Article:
Why We Need the Third World

Afghan_girl_begging.jpg

Who begs whom?

Charity is so in right now. Ask one of the more ambitious 20-somethings you know. He has a vision of building a charity. And if he does want to start a company or make money, it’s only so that he can eventually build a charity. This is what you would expect in a world that saw money as selfish and possessions as materialistic. We grew up watching Captain Planet, so giving back has become high fashion.

But as our obsession with charity has risen in the past 20 years, we’ve become less obsessed with the outcome. When charities, like Heifer International for example, talk about their results, it’s always in the short-term. I scoured their website, and these were the two most goal-directed sentences I found.

Heifer International is deepening its work in Haiti this month, with a visit by its President and CEO, Pierre Ferrari, and the opening of a new goat-breeding center. The $30,000 breeding center will house about 100 animals, which will be used to fortify local goat stock. [source]

Great, but did this decrease poverty or increase life expectancy? This is when charity guy’s eyes dart back and forth and he tells you about how good it feels to give cows to a tribe in Angola. If Heifer International had concrete objectives it has reached, they would be right there in the masthead of the site. But they don’t, so there aren’t.

Unfortunately, this isn’t just my arrogant conjecture talking. Poverty has actually increased and life expectancy has decreased in Sub-Saharan Africa over the past 20 years. Things are looking better for other parts of the third world, such as South America and Southeast Asia, but their improvement can be explained through globalization—ie capitalism.

Of course, if giving to Africa worked, then giving to your deadbeat brother-in-law would work, too. Africa’s actually a lot like a deadbeat brother-in-law—we know deep down there’s nothing we can do to help them, but we’ll at least try because other people buy into the same illusion that giving helps them. And since giving makes us look magnanimous in the eyes of others, all the better.

The ineffectiveness yet perceived magnanimity of charities indicates a deeper motivation: We only start charities to have sex. They’ve become the peacock’s tail of the 2010s. Think about it. The best way to turn a girl into a friend is to go on and on about your job, the company you’ve started, or your academic work. The best way to turn a girl into all kinds of hot and bothered is to tell her about your charity work, especially the look on a brown child’s face when he first saw clean drinking water. He knew that everything was going to be all right from that moment on. And {consults The Shins song} that made everything all right in your soul from that moment on.

To compound the vaginal-lubrication effects of charity work, helping out the third world involves travel. And travel is almost as cool as charity. When thinking is seen as too egocentric, looking naturally fills the void: “Oh, you saw the ceiling of the Sistine Chapel? That makes you cooler now for some reason. But wait, you also have an opinion on the three main causes of the Renaissance? Boooooring!” I’m sure Captain Planet has something to do with this trend, too.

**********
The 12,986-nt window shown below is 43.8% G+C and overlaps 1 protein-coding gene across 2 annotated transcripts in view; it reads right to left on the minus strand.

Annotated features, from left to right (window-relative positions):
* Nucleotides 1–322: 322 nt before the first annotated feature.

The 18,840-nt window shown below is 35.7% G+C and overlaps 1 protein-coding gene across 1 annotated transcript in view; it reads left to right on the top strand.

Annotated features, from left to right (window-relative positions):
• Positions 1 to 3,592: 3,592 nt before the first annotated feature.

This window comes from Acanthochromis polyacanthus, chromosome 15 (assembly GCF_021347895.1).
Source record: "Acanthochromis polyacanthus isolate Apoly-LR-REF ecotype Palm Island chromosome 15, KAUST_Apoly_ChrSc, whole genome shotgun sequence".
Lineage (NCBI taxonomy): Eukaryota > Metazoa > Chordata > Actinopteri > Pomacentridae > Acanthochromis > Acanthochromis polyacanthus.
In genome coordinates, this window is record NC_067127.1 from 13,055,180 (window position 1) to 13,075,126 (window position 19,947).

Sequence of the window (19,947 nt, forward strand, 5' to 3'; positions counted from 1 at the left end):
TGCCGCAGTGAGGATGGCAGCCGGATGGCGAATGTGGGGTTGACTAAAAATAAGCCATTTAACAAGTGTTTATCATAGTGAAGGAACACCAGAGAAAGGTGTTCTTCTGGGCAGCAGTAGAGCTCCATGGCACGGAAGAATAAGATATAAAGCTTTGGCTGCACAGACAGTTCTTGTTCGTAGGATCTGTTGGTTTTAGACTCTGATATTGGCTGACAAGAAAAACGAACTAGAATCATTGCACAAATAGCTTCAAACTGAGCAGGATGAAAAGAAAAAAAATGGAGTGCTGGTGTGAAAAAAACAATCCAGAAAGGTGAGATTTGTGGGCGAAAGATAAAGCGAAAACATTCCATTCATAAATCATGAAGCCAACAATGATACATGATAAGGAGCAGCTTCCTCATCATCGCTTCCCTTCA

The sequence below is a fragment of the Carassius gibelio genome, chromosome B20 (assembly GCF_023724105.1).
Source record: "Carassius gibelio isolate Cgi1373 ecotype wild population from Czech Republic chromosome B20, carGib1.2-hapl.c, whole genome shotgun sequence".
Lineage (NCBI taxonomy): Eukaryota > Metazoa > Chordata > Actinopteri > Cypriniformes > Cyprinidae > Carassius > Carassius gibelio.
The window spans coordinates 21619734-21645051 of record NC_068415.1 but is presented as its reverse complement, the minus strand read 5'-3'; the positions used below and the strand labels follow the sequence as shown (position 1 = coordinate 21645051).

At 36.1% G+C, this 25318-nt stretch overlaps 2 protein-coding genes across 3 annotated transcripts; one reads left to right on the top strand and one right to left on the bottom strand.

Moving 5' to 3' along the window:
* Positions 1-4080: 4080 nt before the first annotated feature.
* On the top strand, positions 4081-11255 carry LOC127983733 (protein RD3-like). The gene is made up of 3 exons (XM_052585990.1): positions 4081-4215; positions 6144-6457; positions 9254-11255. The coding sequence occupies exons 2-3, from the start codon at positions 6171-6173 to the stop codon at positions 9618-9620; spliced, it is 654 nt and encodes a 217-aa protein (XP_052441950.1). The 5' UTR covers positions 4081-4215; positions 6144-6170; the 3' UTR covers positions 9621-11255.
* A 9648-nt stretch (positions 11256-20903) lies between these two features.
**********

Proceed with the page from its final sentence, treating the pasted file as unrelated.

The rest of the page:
Charities have also become the peacock’s tail of choice because they’re a creative way to be lazy. Let’s say you’re passionate about music. In 1952, you’d start a company that would create instruments for the novice musician. They’d be inexpensive and low-quality, but they’d work well enough to get a kid started in music. Most likely, you’d become a popular vendor for public high schools. But this would involve learning about instruments, seeing where you could cut corners without affecting the instrument’s quality too much. Watch out, this may involve learning chemistry. Then you’d have to borrow money, build a factory, hire workers, all of which would require that you write a business plan. And writing a business plan has never helped anybody meet girls in the history of the Universe.

But now, 60 years later, if you like music, then you want every child in Africa to have a musical instrument. Of course, Africans have plenty of musical instruments already, but you watched Captain Planet. So instead of joining a world that demands results, you call high schools and music shops and ask them to donate their old instruments to charity. This takes no salesmanship on your part. In fact, it makes you soft because throwing around the world “charity” would get a rape victim to re-sex her attacker. Then once you have the instruments, you get together a group of other Captain Planet disciples, make a few phone calls to Richard Branson, and you’re set. A few kids in Africa will get trombones, and you’ll increase your likelihood of dropping panties. Easy peasy lemon squeezy.

All things considered, it’s totally natural that charity hurts Africa. Deep down, we want to keep Africa down. They’re the last bastion of wretchedness on earth, and if they develop at least to the level of India or Southeast Asia, how would we get laid? Well, we’d have to develop a vibrant personality and value the profit motive, and we’re way passed the Rubicon of Captain Planet watching for that.

CultureMark Derian